Sorry if this sounded too much like, “Dear diary,” rather than, “Hello, blog readers!” I often share how I think the life of a student is exciting and wonderful (which I still believe wholeheartedly), but sometimes it’s rough, you know?
Until next time…
“Always there comes an hour when one is weary of one’s work and devotion to duty, and all one craves for is a loved face, the warmth and wonder of a loving heart.”
― Albert Camus
Oh, hi there—long time no see, readers!
I was not feeling too well throughout last week, so I hope you’ll pardon my absence. I’ll try to pump out another entry to make up for my unintended, though perhaps perceived, negligence.
Last week was a poor week to inadvertently skip writing a blog because it was an amazing week. My classmates in my Interfaith Literacy and Cooperation class, along with our instructors Cassie Meyer and Eboo Patel, threw an interfaith after-party that followed Eboo’s talk. I am still trying to express how gratifying of a night that was for me. I have been working on interfaith organizing for over a year now, and I’ve been waiting patiently for it to take off. Just as I was starting to get a little impatient, last Tuesday night happened. I could not have been happier about our turnout for the “speed-faithing,” and I’ve been hearing that everyone had a great time built upon meaningful conversation—that my classmates and I provided a venue for! It’s all extremely exciting, and I extend a big thanks to all who supported.
Now for this week…
Again on the topic of the interfaith class I’m taking, we just read an article by a Muslim and his experience growing up in South Africa and how that has affected his take on the meaning of interfaith. He wrote of his upbringing. He said that that he could count on the Christians or Jews that lived next door to him for a cup of sugar. This got me thinking.
One of the quintessential images conjured up when thinking about neighbor-to-neighbor relationships is the gesture of asking for (or giving) a cup of sugar. Many would understand this notion, yet when does that actually ever happen? I would never think of moseying next door to call upon my neighbor if I find my recipe is one cup of sweetness short from becoming a tasty treat. I would think, “Oh no, looks like I will have to run to the store. Darn.” At the same time, I believe that it would not only be okay for me to go to my neighbor, but that they would be welcoming. I know I would be so tickled if someone actually came to me in need of a cup of sugar (that is, after my neighbor pinched me to indicate that I was indeed an aware agent in real time).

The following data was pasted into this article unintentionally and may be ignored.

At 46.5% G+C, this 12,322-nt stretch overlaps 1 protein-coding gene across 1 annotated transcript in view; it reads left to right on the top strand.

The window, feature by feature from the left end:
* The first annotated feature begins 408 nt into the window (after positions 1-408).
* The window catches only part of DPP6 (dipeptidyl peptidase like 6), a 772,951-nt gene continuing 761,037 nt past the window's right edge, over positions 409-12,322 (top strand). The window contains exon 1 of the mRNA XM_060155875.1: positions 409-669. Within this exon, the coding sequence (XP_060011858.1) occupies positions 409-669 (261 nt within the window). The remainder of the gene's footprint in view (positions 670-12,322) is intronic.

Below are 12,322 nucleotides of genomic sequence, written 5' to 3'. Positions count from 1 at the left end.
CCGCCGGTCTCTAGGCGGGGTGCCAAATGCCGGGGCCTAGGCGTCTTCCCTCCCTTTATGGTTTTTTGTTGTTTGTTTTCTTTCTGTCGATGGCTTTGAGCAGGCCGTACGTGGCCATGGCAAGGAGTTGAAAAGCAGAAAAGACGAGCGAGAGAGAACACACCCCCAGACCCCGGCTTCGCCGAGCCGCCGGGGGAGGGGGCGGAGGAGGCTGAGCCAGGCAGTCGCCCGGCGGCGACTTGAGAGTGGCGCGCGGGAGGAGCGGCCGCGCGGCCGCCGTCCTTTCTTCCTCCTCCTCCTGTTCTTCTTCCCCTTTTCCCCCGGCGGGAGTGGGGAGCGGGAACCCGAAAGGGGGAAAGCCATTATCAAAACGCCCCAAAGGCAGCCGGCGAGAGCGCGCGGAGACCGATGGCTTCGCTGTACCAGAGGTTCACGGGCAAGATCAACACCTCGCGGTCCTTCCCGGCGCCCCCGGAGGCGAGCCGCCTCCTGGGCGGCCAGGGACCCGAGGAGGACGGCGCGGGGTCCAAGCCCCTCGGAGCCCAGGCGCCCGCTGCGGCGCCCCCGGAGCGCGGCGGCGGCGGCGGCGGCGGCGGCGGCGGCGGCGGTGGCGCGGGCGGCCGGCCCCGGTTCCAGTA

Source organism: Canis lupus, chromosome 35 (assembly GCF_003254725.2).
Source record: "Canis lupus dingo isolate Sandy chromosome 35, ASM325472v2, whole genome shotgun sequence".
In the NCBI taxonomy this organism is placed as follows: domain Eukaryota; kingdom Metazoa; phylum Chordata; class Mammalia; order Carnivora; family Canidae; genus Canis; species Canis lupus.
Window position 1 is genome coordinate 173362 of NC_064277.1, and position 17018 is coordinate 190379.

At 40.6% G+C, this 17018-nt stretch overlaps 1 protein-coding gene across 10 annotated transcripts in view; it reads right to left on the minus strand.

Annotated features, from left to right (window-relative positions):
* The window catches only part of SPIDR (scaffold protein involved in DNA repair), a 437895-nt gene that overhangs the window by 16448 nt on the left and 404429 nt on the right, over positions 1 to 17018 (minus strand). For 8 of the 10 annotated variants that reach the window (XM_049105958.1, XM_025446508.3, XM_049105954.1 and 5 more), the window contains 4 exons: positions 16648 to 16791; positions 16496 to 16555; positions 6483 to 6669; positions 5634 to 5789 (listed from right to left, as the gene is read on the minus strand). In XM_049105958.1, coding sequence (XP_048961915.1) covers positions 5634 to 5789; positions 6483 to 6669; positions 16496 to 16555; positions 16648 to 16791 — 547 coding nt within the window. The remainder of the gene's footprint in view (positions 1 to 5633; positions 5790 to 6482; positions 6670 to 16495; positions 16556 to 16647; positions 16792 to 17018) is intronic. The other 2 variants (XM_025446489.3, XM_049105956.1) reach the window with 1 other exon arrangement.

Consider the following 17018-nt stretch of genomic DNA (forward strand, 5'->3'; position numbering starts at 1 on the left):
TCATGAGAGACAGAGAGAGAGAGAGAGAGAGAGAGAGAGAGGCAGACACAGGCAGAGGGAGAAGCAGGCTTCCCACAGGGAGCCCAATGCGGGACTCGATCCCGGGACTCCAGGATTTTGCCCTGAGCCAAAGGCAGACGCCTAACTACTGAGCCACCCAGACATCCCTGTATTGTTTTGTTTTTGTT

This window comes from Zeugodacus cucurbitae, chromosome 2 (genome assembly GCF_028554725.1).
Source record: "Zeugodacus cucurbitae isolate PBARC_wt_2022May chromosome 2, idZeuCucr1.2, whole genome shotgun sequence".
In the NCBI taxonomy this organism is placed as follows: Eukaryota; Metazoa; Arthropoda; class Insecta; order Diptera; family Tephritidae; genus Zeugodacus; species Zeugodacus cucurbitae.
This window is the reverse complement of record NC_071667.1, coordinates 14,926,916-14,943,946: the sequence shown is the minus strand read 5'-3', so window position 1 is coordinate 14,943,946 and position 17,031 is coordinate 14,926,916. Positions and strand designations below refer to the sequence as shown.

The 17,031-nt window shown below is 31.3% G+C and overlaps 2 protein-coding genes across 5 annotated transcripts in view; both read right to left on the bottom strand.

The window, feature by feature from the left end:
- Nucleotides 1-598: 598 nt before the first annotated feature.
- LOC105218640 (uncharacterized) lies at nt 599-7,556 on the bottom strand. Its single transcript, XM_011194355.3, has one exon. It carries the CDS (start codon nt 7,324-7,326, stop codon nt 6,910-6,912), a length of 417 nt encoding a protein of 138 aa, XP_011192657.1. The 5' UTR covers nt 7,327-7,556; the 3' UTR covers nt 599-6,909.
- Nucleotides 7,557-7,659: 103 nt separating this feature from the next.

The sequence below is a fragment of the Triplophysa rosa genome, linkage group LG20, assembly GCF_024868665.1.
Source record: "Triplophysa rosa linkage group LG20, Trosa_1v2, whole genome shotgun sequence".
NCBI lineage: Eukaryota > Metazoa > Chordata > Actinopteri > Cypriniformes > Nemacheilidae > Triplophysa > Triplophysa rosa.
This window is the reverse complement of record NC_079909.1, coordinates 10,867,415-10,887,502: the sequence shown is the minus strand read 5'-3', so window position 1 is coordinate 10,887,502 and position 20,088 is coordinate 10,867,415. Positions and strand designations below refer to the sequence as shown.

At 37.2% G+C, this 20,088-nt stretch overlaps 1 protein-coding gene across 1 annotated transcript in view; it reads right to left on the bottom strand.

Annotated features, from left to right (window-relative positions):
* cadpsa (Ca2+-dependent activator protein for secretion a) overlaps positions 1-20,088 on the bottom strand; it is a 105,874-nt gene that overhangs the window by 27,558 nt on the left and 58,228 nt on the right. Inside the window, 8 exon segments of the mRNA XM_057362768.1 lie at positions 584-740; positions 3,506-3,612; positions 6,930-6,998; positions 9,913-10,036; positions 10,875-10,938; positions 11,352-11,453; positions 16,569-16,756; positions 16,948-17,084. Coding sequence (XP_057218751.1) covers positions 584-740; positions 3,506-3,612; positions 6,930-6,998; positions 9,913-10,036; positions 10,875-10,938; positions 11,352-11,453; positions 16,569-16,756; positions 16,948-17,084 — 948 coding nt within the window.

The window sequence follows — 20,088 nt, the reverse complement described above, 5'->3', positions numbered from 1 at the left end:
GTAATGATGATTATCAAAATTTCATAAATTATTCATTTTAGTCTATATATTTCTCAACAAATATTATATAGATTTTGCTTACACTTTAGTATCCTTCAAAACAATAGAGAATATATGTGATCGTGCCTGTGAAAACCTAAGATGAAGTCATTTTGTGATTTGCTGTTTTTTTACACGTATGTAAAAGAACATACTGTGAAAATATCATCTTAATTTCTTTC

Now I’m about to get all Miss America on you folks. Can you imagine how the world would improve if everyone not only felt comfortable to request a favor from their neighbor, but could do so based on the confidence that it would be well-received? If anyone has yet to actually ask their neighbor for a cup of sugar, there’s no time like the present.
Did this ever happen, though? I picture there being some historical reason like, “Oh, yes. Back in the Great Depression, sugar was so hard to come by you just had to ask your neighbor!” If something like that is the case, relationships with neighbors shouldn’t be based on the desperate need.
You know why I don’t think this happens anymore?
Well, there you have it folks. I think we need to be more willing to interact with our neighbors…despite their potential to be wolf-like. Until next time…